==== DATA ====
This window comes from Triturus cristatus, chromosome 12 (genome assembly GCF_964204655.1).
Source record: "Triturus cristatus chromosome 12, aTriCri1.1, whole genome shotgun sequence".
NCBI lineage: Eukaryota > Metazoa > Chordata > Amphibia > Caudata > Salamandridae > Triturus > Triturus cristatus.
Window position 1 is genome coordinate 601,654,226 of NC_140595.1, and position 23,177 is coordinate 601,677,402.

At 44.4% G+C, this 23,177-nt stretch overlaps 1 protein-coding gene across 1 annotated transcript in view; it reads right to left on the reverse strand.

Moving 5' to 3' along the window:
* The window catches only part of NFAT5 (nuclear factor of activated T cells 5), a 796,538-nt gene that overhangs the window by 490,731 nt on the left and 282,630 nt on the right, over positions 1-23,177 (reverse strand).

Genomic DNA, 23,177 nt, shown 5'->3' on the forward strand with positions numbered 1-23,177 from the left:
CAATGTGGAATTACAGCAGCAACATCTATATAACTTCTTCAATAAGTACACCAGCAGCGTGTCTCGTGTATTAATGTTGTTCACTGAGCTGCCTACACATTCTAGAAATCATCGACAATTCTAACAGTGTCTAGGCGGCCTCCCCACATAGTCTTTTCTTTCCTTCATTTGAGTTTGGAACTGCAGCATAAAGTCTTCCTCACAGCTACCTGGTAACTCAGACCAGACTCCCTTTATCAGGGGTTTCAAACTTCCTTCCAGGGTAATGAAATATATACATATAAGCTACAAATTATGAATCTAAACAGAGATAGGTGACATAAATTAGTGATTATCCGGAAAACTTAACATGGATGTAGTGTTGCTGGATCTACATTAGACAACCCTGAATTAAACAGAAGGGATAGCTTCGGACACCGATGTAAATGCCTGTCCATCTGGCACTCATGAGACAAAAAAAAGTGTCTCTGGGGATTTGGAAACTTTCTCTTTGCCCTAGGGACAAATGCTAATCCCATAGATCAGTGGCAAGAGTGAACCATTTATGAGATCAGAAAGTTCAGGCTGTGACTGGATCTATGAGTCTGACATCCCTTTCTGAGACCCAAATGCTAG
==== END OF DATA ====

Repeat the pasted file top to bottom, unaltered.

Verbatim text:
This window comes from Triturus cristatus, chromosome 12 (genome assembly GCF_964204655.1).
Source record: "Triturus cristatus chromosome 12, aTriCri1.1, whole genome shotgun sequence".
NCBI lineage: Eukaryota > Metazoa > Chordata > Amphibia > Caudata > Salamandridae > Triturus > Triturus cristatus.
Window position 1 is genome coordinate 601,654,226 of NC_140595.1, and position 23,177 is coordinate 601,677,402.

At 44.4% G+C, this 23,177-nt stretch overlaps 1 protein-coding gene across 1 annotated transcript in view; it reads right to left on the reverse strand.

Moving 5' to 3' along the window:
* The window catches only part of NFAT5 (nuclear factor of activated T cells 5), a 796,538-nt gene that overhangs the window by 490,731 nt on the left and 282,630 nt on the right, over positions 1-23,177 (reverse strand).

Genomic DNA, 23,177 nt, shown 5'->3' on the forward strand with positions numbered 1-23,177 from the left:
CAATGTGGAATTACAGCAGCAACATCTATATAACTTCTTCAATAAGTACACCAGCAGCGTGTCTCGTGTATTAATGTTGTTCACTGAGCTGCCTACACATTCTAGAAATCATCGACAATTCTAACAGTGTCTAGGCGGCCTCCCCACATAGTCTTTTCTTTCCTTCATTTGAGTTTGGAACTGCAGCATAAAGTCTTCCTCACAGCTACCTGGTAACTCAGACCAGACTCCCTTTATCAGGGGTTTCAAACTTCCTTCCAGGGTAATGAAATATATACATATAAGCTACAAATTATGAATCTAAACAGAGATAGGTGACATAAATTAGTGATTATCCGGAAAACTTAACATGGATGTAGTGTTGCTGGATCTACATTAGACAACCCTGAATTAAACAGAAGGGATAGCTTCGGACACCGATGTAAATGCCTGTCCATCTGGCACTCATGAGACAAAAAAAAGTGTCTCTGGGGATTTGGAAACTTTCTCTTTGCCCTAGGGACAAATGCTAATCCCATAGATCAGTGGCAAGAGTGAACCATTTATGAGATCAGAAAGTTCAGGCTGTGACTGGATCTATGAGTCTGACATCCCTTTCTGAGACCCAAATGCTAG